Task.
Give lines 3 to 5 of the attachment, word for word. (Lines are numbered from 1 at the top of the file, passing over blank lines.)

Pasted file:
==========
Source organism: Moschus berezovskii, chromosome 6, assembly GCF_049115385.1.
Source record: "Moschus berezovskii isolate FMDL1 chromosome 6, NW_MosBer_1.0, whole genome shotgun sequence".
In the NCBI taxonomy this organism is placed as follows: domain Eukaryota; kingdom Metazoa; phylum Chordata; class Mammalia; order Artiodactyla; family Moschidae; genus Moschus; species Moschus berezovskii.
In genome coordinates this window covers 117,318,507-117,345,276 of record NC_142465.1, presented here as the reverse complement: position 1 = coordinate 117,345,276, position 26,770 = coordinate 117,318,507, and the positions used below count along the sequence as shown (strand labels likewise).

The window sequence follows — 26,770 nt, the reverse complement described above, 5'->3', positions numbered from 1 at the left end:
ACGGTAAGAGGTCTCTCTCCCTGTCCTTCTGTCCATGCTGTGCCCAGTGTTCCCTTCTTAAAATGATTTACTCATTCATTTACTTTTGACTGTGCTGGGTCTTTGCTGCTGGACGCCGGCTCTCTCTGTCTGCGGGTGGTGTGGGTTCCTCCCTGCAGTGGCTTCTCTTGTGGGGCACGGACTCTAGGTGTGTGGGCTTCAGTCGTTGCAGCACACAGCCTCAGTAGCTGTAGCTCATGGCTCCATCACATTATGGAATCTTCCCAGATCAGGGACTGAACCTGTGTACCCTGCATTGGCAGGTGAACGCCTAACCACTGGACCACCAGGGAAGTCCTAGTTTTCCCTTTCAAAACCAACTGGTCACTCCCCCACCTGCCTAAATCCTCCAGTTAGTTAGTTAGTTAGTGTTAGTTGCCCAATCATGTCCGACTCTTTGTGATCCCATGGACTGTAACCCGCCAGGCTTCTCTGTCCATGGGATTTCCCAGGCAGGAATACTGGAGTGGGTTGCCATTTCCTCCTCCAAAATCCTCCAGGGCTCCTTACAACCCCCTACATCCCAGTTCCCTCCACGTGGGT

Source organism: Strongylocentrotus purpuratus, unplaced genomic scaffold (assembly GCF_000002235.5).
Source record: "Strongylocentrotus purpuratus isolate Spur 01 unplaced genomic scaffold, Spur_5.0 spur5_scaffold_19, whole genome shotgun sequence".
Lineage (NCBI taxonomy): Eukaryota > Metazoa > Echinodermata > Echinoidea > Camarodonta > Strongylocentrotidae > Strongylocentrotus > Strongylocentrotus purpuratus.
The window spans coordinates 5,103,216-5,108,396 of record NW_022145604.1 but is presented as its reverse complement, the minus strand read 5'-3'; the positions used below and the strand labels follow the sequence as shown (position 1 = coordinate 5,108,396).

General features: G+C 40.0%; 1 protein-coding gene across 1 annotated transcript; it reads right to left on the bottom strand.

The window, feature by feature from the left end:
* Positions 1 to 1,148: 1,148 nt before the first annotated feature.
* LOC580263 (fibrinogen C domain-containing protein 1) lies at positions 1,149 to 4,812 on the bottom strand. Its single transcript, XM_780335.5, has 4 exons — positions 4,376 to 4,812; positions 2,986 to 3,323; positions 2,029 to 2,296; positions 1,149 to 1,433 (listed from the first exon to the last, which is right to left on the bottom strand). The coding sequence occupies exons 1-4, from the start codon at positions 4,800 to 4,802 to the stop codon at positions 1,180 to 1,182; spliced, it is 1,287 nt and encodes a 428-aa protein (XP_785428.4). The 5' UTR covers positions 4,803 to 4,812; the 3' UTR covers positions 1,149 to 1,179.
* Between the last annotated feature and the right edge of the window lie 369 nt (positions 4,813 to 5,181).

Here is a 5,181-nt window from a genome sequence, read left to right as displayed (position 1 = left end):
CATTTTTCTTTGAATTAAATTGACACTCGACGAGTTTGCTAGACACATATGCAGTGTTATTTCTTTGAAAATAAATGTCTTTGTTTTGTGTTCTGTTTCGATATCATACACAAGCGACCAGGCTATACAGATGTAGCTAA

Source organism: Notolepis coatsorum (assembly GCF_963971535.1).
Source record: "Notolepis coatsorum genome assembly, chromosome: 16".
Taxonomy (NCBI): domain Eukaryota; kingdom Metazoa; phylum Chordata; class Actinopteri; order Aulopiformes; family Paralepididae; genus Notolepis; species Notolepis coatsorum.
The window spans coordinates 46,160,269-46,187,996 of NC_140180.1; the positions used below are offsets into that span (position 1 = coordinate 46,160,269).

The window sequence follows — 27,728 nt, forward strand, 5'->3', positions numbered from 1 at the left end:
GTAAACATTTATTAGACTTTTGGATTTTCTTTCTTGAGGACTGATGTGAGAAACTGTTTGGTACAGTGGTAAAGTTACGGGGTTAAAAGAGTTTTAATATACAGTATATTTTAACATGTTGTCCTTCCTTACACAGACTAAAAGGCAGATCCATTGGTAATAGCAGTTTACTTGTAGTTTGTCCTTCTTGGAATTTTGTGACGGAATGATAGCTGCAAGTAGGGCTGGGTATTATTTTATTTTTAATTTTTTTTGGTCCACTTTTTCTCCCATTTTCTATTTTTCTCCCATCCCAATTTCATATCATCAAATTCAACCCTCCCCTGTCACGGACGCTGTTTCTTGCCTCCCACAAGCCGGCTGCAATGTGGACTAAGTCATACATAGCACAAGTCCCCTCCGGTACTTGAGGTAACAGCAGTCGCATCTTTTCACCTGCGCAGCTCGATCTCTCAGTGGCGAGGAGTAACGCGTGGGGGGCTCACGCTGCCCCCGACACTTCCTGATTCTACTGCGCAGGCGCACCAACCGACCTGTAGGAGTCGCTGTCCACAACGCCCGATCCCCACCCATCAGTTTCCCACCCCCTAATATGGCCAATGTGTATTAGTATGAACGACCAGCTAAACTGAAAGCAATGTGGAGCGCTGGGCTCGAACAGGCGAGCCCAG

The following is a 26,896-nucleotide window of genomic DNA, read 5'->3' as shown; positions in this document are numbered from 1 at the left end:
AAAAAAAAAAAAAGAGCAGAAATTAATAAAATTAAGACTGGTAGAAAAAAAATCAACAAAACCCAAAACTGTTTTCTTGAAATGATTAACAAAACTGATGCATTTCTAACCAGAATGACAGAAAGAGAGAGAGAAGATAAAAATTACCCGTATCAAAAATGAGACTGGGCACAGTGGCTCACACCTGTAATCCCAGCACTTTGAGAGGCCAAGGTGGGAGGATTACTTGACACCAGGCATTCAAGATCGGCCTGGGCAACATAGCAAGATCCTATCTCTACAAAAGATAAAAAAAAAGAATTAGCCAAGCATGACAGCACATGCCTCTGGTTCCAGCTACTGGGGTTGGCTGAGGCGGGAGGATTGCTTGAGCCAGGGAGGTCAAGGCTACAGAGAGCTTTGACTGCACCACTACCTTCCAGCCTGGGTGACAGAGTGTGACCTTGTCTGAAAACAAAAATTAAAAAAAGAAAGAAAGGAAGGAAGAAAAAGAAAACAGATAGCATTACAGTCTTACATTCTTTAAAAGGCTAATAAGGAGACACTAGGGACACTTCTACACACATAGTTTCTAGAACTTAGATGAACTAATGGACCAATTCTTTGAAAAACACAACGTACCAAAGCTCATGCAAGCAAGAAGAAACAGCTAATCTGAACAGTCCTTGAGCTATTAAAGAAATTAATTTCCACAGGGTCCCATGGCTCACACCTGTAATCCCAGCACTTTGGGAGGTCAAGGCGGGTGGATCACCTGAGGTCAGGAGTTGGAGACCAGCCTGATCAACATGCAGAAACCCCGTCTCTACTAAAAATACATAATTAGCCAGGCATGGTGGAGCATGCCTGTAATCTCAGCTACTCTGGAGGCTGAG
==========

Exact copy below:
In the NCBI taxonomy this organism is placed as follows: domain Eukaryota; kingdom Metazoa; phylum Chordata; class Mammalia; order Artiodactyla; family Moschidae; genus Moschus; species Moschus berezovskii.
In genome coordinates this window covers 117,318,507-117,345,276 of record NC_142465.1, presented here as the reverse complement: position 1 = coordinate 117,345,276, position 26,770 = coordinate 117,318,507, and the positions used below count along the sequence as shown (strand labels likewise).

The window sequence follows — 26,770 nt, the reverse complement described above, 5'->3', positions numbered from 1 at the left end: